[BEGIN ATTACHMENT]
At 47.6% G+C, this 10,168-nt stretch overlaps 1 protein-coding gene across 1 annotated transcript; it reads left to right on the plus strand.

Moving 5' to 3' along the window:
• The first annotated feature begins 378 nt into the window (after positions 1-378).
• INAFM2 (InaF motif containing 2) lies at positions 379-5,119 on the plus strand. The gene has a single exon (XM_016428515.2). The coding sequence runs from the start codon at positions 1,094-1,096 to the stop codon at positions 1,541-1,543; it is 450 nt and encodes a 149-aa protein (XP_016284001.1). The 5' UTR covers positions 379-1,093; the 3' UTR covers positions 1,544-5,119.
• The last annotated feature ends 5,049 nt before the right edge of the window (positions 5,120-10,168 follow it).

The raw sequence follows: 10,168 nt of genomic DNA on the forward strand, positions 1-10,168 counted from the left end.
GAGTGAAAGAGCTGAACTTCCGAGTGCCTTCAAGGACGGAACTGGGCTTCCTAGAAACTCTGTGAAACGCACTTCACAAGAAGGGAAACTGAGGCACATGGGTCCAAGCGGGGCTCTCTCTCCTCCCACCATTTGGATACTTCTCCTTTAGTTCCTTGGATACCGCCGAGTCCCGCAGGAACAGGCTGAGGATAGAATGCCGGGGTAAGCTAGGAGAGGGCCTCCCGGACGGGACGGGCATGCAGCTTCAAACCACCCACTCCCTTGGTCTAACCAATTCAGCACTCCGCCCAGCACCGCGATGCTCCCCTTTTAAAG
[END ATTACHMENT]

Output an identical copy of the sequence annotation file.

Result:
At 47.6% G+C, this 10,168-nt stretch overlaps 1 protein-coding gene across 1 annotated transcript; it reads left to right on the plus strand.

Moving 5' to 3' along the window:
• The first annotated feature begins 378 nt into the window (after positions 1-378).
• INAFM2 (InaF motif containing 2) lies at positions 379-5,119 on the plus strand. The gene has a single exon (XM_016428515.2). The coding sequence runs from the start codon at positions 1,094-1,096 to the stop codon at positions 1,541-1,543; it is 450 nt and encodes a 149-aa protein (XP_016284001.1). The 5' UTR covers positions 379-1,093; the 3' UTR covers positions 1,544-5,119.
• The last annotated feature ends 5,049 nt before the right edge of the window (positions 5,120-10,168 follow it).

The raw sequence follows: 10,168 nt of genomic DNA on the forward strand, positions 1-10,168 counted from the left end.
GAGTGAAAGAGCTGAACTTCCGAGTGCCTTCAAGGACGGAACTGGGCTTCCTAGAAACTCTGTGAAACGCACTTCACAAGAAGGGAAACTGAGGCACATGGGTCCAAGCGGGGCTCTCTCTCCTCCCACCATTTGGATACTTCTCCTTTAGTTCCTTGGATACCGCCGAGTCCCGCAGGAACAGGCTGAGGATAGAATGCCGGGGTAAGCTAGGAGAGGGCCTCCCGGACGGGACGGGCATGCAGCTTCAAACCACCCACTCCCTTGGTCTAACCAATTCAGCACTCCGCCCAGCACCGCGATGCTCCCCTTTTAAAG